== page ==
Both regimens elicited similar 61–64% reductions in the per challenge risk of SIVsmE660 transmission despite raising different patterns of immune responses. The DDMM regimen elicited higher magnitudes of CD4 T cells whereas the MMM regimen elicited higher titers and greater avidity Env-specific IgG and more frequent and higher titer SIV-specific IgA in rectal secretions. Both regimens elicited similar magnitudes of CD8 T cells. Magnitudes of T cell responses, specific activities of rectal IgA Ab, and the tested specificities for neutralization and antibody-dependent cellular cytotoxicity did not correlate with risk of infection. However, the avidity of Env-specific IgG had a strong correlation with the per challenge risk of acquisition, but only for the DDMM group.
We conclude that for the tested immunogens in rhesus macaques, the simpler MMM regimen is as protective as the more complex DDMM regimen.
Vaccine; Immunodeficiency virus; Simian immunodeficiency virus; DNA vaccine MVA vaccine; avidity in protection
Characterize responses to a NNRTI-based antiretroviral treatment (ART) initiated during acute HIV infection (AHI).
This was a prospective, single-arm evaluation of once daily, co-formulated emtricitabine/tenofovir/efavirenz initiated during AHI.
The primary endpoint is the proportion of responders with HIV RNA <200 copies/mL by week 24. We examined time-to-viral-suppression and CD8 cell activation in relation to baseline participant characteristics. We compared time-to-viral-suppression and viral dynamics using linear mixed effects models between acutely infected participants and chronically-infected controls.
Between January 2005 and May 2009, 61 AHI participants were enrolled. Of participants whose enrollment date allowed 24 and 48 weeks of follow-up, 47 of 51 (92%) achieved viral suppression to <200 copies/mL by week 24, and 35 of 41 (85.4%) to <50 copies/mL by week 48. The median time from ART initiation to suppression <50 copies/mL was 93 days (range 14–337). Higher HIV RNA levels at ART initiation (p=0.02), but not time from estimated-date-of-infection to ART initiation (p=0.86), were associated with longer time-to-viral-suppression. The median baseline frequency of activated CD8+CD38+HLA-DR+ T-cells was 67% (range 40–95), and was not significantly associated with longer time to viral load suppression (p=0.15). Viremia declined to <50 copies/mL more rapidly in AHI than chronically-infected participants. Mixed model analysis demonstrated similar phase I HIV RNA decay rates between acute and chronically-infected participants, and more rapid viral decline in acutely-infected participants in phase II.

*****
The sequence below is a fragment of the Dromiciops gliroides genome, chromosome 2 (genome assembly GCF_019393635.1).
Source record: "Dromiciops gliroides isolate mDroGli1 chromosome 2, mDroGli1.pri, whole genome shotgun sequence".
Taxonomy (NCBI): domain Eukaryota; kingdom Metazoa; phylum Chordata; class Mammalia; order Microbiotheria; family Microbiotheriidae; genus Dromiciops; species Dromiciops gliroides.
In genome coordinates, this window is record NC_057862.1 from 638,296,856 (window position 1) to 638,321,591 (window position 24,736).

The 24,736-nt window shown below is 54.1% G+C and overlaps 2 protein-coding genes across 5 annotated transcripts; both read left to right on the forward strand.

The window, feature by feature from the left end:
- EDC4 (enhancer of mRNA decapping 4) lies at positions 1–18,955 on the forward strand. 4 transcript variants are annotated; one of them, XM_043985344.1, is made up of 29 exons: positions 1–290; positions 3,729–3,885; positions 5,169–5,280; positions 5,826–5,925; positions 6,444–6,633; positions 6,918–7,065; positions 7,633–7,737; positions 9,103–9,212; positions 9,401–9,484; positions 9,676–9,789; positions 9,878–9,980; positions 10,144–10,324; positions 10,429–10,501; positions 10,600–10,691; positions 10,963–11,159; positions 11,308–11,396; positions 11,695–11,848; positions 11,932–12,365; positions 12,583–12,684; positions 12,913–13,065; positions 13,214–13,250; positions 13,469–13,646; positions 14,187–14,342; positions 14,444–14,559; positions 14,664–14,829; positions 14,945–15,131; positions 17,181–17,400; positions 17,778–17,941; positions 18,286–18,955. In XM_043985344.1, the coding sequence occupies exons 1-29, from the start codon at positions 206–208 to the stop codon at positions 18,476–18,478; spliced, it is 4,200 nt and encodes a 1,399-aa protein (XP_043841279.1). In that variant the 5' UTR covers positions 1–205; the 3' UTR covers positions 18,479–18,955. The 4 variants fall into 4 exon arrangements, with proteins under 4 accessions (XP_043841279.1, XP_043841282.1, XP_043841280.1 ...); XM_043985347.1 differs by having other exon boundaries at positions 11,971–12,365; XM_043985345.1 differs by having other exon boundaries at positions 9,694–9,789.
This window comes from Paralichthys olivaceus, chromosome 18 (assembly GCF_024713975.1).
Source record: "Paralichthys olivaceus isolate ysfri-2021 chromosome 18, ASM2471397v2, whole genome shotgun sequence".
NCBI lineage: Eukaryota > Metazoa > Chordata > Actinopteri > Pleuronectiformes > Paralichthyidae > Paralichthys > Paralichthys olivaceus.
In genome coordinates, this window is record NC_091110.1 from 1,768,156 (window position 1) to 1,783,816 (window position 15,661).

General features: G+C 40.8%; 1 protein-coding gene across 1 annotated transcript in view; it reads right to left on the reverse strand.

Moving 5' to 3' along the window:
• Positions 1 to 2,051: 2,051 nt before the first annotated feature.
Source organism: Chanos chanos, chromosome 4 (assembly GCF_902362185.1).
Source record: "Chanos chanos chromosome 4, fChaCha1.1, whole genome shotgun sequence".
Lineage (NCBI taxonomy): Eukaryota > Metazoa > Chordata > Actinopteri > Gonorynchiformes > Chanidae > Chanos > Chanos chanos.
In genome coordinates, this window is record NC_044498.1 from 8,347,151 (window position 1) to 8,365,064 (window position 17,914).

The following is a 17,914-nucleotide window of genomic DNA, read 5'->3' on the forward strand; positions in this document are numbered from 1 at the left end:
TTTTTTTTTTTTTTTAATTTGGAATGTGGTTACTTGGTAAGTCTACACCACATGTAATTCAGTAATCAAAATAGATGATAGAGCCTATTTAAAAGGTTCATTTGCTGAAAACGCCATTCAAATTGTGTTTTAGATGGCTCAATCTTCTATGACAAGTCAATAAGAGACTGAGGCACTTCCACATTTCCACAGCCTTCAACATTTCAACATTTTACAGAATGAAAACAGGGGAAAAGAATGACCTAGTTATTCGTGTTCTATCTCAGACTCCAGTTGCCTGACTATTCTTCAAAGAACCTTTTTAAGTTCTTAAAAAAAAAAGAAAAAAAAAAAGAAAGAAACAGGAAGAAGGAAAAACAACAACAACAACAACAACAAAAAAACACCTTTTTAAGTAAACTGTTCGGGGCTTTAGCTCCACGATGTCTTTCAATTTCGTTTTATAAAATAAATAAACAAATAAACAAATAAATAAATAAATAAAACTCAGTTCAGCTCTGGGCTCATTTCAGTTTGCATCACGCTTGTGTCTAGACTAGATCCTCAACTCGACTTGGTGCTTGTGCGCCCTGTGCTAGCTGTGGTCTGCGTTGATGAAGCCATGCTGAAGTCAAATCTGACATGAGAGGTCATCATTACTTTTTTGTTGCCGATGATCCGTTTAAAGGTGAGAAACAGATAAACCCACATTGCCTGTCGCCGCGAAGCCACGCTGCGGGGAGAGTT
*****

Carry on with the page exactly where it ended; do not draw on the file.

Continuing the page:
Once daily emtricitabine/tenofovir/efavirenz initiated during AHI achieves rapid and sustained HIV suppression during this highly infectious period.
Acute HIV infection; NNRTIs; antiretroviral therapy; immune activation; viral dynamics
Most antibodies that broadly neutralize HIV-1 are highly somatically mutated in antibody clonal lineages that persist over time. Here, we describe the analysis of human antibodies induced during an HIV-1 vaccine trial (GSK PRO HIV-002) that used the clade B envelope (Env) gp120 of clone W6.1D (gp120W6.1D). Using dual-color antigen-specific sorting, we isolated Env-specific human monoclonal antibodies (MAbs) and studied the clonal persistence of antibodies in the setting of HIV-1 Env vaccination. We found evidence of VH somatic mutation induced by the vaccine but only to a modest level (3.8% ± 0.5%; range 0 to 8.2%). Analysis of 34 HIV-1-reactive MAbs recovered over four immunizations revealed evidence of both sequential recruitment of naïve B cells and restimulation of previously recruited memory B cells. These recombinant antibodies recapitulated the anti-HIV-1 activity of participant serum including pseudovirus neutralization and antibody-dependent cell-mediated cytotoxicity (ADCC). One antibody (3491) demonstrated a change in specificity following somatic mutation with binding of the inferred unmutated ancestor to a linear C2 peptide while the mutated antibody reacted only with a conformational epitope in gp120 Env. Thus, gp120W6.1D was strongly immunogenic but over four immunizations induced levels of affinity maturation below that of broadly neutralizing MAbs. Improved vaccination strategies will be needed to drive persistent stimulation of antibody clonal lineages to induce affinity maturation that results in highly mutated HIV-1 Env-reactive antibodies.